Holy Act of Congress, Batman! Equal Pay for Equal Work!

Tomorrow is the fifth anniversary of the Lilly Ledbetter Fair Pay Act. In commemoration, we are posting this 1973 Public Service Announcement (PSA) in which Batgirl explains the concept of “equal pay for equal work” to her boss (Batman) and co-worker (Robin).

The Lilly Ledbetter Fair Pay Act of 2009 was the first piece of legislation signed by President Barack Obama. It updated the Equal Pay Act of 1963 and the Civil Rights Act of 1964, which had made it illegal for employers to discriminate on the basis of sex when determining pay for employees doing the same work. The 2009 Act resets the 180-day statute of limitations for filing an equal pay lawsuit each time a paycheck reflecting a discriminatory pay decision is issued. It was named for Lilly Ledbetter, whose equal-pay suit against her employer was dismissed by the Supreme Court because she had not filed it within 180 days of the discriminatory pay decision. Ledbetter says she was not aware of the pay discrepancy during that window of time.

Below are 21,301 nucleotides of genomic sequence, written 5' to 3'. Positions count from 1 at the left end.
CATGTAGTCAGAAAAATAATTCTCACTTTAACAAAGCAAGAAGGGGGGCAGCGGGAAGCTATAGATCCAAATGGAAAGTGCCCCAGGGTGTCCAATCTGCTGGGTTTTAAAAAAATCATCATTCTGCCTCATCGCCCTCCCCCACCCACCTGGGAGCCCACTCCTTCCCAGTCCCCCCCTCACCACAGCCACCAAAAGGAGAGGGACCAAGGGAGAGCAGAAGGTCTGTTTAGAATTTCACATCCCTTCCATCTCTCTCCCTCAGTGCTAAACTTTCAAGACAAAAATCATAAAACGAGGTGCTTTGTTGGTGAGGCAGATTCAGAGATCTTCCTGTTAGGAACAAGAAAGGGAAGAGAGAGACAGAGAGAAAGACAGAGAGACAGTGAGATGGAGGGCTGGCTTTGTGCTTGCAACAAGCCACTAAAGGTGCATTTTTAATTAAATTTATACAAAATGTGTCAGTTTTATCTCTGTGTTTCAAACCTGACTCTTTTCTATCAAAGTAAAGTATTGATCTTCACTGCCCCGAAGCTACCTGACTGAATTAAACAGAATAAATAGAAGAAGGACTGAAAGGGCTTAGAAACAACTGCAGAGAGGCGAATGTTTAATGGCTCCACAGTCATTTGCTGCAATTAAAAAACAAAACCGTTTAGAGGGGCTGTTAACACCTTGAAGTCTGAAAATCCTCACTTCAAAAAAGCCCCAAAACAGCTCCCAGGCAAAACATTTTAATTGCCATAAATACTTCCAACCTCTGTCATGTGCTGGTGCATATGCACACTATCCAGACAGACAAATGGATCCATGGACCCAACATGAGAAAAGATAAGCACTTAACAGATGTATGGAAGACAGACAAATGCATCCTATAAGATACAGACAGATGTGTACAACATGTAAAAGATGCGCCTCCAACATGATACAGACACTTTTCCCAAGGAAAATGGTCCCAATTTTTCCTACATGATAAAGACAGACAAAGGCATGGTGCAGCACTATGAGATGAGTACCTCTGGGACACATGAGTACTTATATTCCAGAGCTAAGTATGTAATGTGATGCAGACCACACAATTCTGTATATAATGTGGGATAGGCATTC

It’s no joke–Batgirl was paid less than Robin for the same work. The Equal Pay Act of 1963 guarantees fair pay.

Pow! Zap! A Special Bonus PSA!

You may have noticed that the Batman featured in the above PSA was not played by Adam West. In order to satisfy all the Adam West fans out there, we are including a bonus Batman PSA from 1966. Here, the familiar Caped Crusader asks schoolchildren to buy war bonds to help support the troops in Vietnam.

5 thoughts on “Holy Act of Congress, Batman! Equal Pay for Equal Work!

  1. Somehow I just realized that Batgirl would have lost her case just as Lilly Ledbetter did. Batgirl first appeared in the Batman series in 1967, and is making this complaint many years after the initial 180 day window would have expired. It’s a good thing Batman needs her to deactivate that bomb, or else she would have no recourse to force her employer to give her equal pay.

    1. Sadly, we haven’t yet come across the long version in our holdings, meaning that the only copy we have preserved on film is the short version.

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